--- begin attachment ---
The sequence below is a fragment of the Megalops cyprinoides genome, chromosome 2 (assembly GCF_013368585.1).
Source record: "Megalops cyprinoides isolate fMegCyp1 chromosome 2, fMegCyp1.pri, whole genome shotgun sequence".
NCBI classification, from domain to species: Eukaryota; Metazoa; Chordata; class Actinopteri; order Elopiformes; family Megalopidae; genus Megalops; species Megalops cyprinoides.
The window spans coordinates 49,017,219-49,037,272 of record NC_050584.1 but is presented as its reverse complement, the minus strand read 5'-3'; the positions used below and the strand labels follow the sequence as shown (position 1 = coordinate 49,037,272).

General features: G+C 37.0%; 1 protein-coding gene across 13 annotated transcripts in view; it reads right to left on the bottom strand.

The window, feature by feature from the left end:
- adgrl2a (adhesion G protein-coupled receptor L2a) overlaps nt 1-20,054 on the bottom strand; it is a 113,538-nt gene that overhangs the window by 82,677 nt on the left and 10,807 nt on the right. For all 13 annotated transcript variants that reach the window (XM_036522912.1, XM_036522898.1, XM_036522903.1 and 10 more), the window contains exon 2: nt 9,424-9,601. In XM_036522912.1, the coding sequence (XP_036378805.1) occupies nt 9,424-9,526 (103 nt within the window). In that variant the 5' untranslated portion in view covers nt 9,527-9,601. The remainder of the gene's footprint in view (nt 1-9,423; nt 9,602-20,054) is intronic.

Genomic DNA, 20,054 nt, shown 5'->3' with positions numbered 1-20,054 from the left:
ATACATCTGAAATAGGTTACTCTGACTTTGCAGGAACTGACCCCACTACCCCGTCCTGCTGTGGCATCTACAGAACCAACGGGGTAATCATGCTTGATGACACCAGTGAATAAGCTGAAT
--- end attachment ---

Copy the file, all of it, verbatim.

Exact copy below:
The sequence below is a fragment of the Megalops cyprinoides genome, chromosome 2 (assembly GCF_013368585.1).
Source record: "Megalops cyprinoides isolate fMegCyp1 chromosome 2, fMegCyp1.pri, whole genome shotgun sequence".
NCBI classification, from domain to species: Eukaryota; Metazoa; Chordata; class Actinopteri; order Elopiformes; family Megalopidae; genus Megalops; species Megalops cyprinoides.
The window spans coordinates 49,017,219-49,037,272 of record NC_050584.1 but is presented as its reverse complement, the minus strand read 5'-3'; the positions used below and the strand labels follow the sequence as shown (position 1 = coordinate 49,037,272).

General features: G+C 37.0%; 1 protein-coding gene across 13 annotated transcripts in view; it reads right to left on the bottom strand.

The window, feature by feature from the left end:
- adgrl2a (adhesion G protein-coupled receptor L2a) overlaps nt 1-20,054 on the bottom strand; it is a 113,538-nt gene that overhangs the window by 82,677 nt on the left and 10,807 nt on the right. For all 13 annotated transcript variants that reach the window (XM_036522912.1, XM_036522898.1, XM_036522903.1 and 10 more), the window contains exon 2: nt 9,424-9,601. In XM_036522912.1, the coding sequence (XP_036378805.1) occupies nt 9,424-9,526 (103 nt within the window). In that variant the 5' untranslated portion in view covers nt 9,527-9,601. The remainder of the gene's footprint in view (nt 1-9,423; nt 9,602-20,054) is intronic.

Genomic DNA, 20,054 nt, shown 5'->3' with positions numbered 1-20,054 from the left:
ATACATCTGAAATAGGTTACTCTGACTTTGCAGGAACTGACCCCACTACCCCGTCCTGCTGTGGCATCTACAGAACCAACGGGGTAATCATGCTTGATGACACCAGTGAATAAGCTGAAT